SUMMARY: This article summarizes what we know about ciliate epigenetics so far. The first section is an introduction to their weird nucleus situation: ciliates have two types of nuclei, the macronucleus and the micronucleus. Several examples of ciliate epigenetics are given in sections 2 and 3. Some morphological changes that can occur include surface proteins that are expressed based on the environment and the state of the cytoplasm. Double mouths and cirri are formed when some ciliates are exposed to heat and these traits are then passed on to daughter cells, despite being acquired as a response to the environment. Non-mendelian mating is another example of epigenetic changes. On the molecular level (in the 3rd section), epigenetic changes occur when RNA is used to delete certain parts of the macronucleus or unscramble parts that are not in the right order. The conclusion of the article talks about the similarities between these epigenetic methods to methods used to stop transposons.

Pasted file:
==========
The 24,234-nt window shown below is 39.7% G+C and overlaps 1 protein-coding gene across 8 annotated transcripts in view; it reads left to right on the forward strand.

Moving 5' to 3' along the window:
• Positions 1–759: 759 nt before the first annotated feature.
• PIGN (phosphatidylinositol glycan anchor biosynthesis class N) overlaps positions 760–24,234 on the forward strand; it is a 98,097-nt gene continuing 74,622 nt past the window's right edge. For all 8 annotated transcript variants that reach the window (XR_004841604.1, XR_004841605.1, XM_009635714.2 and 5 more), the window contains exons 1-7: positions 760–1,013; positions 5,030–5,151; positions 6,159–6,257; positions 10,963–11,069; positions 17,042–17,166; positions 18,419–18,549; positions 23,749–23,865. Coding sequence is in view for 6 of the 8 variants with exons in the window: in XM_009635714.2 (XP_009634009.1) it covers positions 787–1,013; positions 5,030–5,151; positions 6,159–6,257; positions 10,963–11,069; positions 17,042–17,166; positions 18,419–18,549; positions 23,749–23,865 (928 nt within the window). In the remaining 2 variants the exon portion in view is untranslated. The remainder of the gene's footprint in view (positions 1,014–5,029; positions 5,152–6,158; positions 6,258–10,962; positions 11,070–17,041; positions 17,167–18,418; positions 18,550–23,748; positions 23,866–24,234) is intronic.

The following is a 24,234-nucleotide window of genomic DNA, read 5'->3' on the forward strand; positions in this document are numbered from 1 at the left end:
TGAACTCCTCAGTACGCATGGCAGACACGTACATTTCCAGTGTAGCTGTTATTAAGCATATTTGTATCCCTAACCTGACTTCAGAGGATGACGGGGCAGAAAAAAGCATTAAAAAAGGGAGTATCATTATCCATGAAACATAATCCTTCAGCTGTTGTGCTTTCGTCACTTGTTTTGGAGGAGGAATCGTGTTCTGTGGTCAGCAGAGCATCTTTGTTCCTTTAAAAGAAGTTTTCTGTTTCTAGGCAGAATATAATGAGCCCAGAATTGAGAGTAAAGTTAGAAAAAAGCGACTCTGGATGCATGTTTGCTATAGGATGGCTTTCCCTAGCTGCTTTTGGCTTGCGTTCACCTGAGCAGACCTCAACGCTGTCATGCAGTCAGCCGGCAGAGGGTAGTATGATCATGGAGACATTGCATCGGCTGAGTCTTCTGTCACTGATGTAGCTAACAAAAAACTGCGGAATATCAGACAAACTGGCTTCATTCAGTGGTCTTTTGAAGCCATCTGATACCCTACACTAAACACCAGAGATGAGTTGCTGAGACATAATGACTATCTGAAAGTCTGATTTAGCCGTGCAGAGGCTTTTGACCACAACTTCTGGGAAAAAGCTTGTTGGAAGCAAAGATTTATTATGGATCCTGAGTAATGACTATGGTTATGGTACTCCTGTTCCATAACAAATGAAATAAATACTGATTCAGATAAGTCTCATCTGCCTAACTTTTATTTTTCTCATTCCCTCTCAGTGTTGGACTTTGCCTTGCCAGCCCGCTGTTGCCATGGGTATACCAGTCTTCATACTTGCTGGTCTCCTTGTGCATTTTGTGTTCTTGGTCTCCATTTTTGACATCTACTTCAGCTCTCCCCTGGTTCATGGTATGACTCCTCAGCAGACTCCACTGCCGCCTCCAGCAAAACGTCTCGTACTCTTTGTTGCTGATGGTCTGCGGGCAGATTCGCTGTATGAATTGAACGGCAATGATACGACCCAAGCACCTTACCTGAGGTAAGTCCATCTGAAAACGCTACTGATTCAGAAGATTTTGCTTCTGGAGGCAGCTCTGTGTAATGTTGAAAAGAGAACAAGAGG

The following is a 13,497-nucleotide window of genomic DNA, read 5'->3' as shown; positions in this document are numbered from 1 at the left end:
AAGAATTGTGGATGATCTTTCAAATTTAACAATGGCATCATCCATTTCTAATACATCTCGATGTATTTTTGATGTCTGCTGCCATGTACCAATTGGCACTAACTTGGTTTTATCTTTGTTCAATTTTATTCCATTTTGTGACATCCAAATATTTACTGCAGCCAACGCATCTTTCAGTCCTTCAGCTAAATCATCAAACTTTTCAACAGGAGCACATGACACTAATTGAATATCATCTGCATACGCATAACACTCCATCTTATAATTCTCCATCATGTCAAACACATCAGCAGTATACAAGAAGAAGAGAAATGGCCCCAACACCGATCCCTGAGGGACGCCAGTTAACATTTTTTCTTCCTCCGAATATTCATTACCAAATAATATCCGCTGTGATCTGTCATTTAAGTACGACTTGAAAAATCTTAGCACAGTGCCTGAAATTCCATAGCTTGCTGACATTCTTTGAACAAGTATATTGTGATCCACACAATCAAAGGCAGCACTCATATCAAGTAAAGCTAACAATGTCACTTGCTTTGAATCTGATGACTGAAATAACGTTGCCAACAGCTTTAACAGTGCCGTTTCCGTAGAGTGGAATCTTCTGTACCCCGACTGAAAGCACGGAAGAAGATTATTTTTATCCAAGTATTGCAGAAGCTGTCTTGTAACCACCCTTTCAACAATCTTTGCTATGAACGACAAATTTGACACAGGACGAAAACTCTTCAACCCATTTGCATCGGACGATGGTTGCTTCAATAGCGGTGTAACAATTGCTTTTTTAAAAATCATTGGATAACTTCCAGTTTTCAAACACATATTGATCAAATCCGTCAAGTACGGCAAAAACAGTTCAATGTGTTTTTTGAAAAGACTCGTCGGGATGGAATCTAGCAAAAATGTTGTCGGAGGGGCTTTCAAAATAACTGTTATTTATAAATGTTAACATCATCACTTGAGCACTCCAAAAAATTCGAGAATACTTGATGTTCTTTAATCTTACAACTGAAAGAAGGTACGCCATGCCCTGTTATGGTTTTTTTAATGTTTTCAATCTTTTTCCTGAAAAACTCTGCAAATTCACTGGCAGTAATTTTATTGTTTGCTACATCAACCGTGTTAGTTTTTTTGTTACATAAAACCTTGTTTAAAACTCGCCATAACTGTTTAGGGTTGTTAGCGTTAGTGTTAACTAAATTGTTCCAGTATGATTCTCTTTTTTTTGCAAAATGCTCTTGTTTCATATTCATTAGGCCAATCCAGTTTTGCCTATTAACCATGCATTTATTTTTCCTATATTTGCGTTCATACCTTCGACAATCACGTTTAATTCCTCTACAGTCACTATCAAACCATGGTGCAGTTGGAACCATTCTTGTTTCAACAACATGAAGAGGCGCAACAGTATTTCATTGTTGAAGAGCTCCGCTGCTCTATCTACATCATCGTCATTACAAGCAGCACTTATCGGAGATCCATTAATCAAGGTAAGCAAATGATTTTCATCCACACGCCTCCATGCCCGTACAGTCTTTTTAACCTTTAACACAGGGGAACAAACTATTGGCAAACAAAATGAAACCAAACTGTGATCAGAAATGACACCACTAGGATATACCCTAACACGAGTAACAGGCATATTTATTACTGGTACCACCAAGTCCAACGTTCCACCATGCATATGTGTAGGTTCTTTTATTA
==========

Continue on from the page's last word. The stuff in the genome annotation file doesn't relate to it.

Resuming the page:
LESSON COMMENTS: Students will need to have a solid understanding of mitosis and meiosis before reading this article. The information in this article deviates from what is considered to be “standard” biology, but it is nonetheless, important for students to see that the biology they study in textbooks is only for a narrow range of organisms. From the difference in the number and function of nuclei to the different types of RNA, this article is best suited for Advanced Biology students or students doing research.
Pilling, O. A., Rogers, A. J., Gulla-Devaney, B., & Katz, L. A. (2017). Insights into transgenerational epigenetics from studies of ciliates. European journal of protistology, 61(Pt B), 366-375.